The Health System Costs of Postabortion Care in Senegal

Naomi Lince-Deroche Ibrahima Sene, African Bureau for Consulting and Management Emma Pliskin, Guttmacher Institute Onikepe Oluwadamilola Owolabi, Guttmacher Institute Akinrinola Bankole, Guttmacher Institute

First published online:

| DOI: https://doi.org/10.1363/46e9220
Abstract / Summary

Unsafe abortion is common in Senegal, but postabortion care (PAC) is not accessible to some women who need it, and the cost to the health care system of providing PAC is unknown.


The cost to Senegal's health system of providing PAC in 2016—at existing service levels and if access were hypothetically expanded—was estimated using the Post-Abortion Care Costing Methodology, a bottom-up, ingredients-based approach. From September 2016 to January 2017, face-to-face interviews were conducted with PAC providers and facility administrators at a national sample of 41 health facilities to collect data on the direct and indirect costs of care provision, as well as the fees charged to patients. A sensitivity analysis was conducted to examine the precision of the results.


In total, 1,642 women received PAC at study facilities in 2016, which translates to 18,806 women receiving PAC nationally. Public facilities provided nearly all services. The average cost per patient at study facilities was US$26.68; nationally, the estimated cost was US$24.72. The estimated total national cost of providing PAC at existing levels was US$464,928; direct costs accounted for more than three-quarters of the cost. Charges to PAC patients amounted to 20% of all incurred costs. If service provision had been expanded to meet all PAC needs, estimated total costs to the health system would have been US$804,518.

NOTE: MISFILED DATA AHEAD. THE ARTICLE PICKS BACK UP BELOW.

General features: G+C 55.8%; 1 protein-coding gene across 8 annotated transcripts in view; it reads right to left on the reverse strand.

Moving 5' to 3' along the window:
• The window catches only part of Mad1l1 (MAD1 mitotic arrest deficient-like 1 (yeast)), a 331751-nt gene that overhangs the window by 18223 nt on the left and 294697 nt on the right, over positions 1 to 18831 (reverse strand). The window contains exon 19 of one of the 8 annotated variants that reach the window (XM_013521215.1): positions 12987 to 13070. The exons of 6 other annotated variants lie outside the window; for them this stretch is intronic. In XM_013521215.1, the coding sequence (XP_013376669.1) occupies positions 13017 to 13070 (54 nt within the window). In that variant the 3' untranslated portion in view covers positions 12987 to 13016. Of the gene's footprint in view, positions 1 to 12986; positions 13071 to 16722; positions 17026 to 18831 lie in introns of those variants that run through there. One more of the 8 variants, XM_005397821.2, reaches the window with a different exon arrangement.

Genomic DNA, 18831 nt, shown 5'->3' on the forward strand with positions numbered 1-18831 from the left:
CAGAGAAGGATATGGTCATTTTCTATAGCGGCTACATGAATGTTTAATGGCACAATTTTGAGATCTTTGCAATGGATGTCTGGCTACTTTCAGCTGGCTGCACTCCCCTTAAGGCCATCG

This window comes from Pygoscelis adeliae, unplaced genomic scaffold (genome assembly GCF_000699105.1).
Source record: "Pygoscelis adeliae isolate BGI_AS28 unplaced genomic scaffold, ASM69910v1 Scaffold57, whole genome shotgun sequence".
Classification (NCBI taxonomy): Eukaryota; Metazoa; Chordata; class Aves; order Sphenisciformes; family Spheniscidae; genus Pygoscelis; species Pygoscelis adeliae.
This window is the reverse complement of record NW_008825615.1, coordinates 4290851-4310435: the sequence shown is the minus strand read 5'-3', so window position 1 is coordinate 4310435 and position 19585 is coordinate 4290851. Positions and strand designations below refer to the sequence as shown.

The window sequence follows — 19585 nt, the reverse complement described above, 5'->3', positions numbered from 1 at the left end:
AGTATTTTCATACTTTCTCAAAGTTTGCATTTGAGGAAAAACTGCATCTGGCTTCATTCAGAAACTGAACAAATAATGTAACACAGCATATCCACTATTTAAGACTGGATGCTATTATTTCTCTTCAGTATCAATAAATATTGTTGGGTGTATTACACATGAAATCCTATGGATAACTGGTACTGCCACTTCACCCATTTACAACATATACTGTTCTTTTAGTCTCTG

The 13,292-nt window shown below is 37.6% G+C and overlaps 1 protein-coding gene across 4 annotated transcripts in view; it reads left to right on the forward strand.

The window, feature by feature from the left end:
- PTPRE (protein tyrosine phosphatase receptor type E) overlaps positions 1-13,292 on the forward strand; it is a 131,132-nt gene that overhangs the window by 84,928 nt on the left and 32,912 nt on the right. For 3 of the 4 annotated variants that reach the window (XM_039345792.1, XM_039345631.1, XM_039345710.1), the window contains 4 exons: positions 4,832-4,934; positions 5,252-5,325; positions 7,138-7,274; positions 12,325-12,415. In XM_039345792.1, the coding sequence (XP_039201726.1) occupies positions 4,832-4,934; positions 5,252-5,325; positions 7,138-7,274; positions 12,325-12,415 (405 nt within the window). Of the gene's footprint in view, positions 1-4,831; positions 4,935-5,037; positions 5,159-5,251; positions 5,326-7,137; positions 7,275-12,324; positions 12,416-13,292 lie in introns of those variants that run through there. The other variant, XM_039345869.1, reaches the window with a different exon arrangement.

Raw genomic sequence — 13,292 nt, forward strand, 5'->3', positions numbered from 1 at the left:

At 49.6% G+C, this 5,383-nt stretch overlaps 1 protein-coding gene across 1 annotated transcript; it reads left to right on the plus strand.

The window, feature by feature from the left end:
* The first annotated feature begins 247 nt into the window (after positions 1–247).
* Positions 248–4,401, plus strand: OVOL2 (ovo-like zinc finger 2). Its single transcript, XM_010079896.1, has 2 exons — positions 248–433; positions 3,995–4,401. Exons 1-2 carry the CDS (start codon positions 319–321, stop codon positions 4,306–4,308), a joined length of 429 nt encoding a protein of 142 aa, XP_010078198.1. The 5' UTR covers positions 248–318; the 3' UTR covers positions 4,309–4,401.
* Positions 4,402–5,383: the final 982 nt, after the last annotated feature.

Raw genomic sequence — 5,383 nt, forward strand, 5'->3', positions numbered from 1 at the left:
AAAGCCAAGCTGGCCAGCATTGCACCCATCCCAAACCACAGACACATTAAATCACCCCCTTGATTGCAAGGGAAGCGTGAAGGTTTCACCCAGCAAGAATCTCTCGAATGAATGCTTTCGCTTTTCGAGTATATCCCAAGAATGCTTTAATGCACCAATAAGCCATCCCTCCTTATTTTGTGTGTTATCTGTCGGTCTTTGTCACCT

The annual costs of PAC are substantial in Senegal. Greater investment in ensuring access to contraceptives could lower these costs by reducing the number of unintended pregnancies that often lead to unsafe abortion.

Author's Affiliations

Naomi Lince-Deroche and Onikepe Oluwadamilola Owolabi are senior research scientists, Emma Pliskin is senior research assistant and Akinrinola Bankole is senior fellow—all at the Guttmacher Institute, New York. Ibrahima Sene is affiliated with the African Bureau for Consulting and Management, Dakar, Senegal.


This study was made possible by grants to the Guttmacher Institute from The William and Flora Hewlett Foundation and the Dutch Ministry of Foreign Affairs. The views expressed in this article are those of the authors and do not necessarily reflect the positions and policies of the donors. The authors would like to acknowledge the contributions of Michael Vlassoff, who conceptualized the PACCM and designed this study protocol; unfortunately, he passed away in 2016 and was not able to complete this work. The authors would also like to acknowledge Alioune Diallo, who helped conceptualize the study protocol, and Bocar Daff, who helped with local study approvals.


The views expressed in this publication do not necessarily reflect those of the Guttmacher Institute.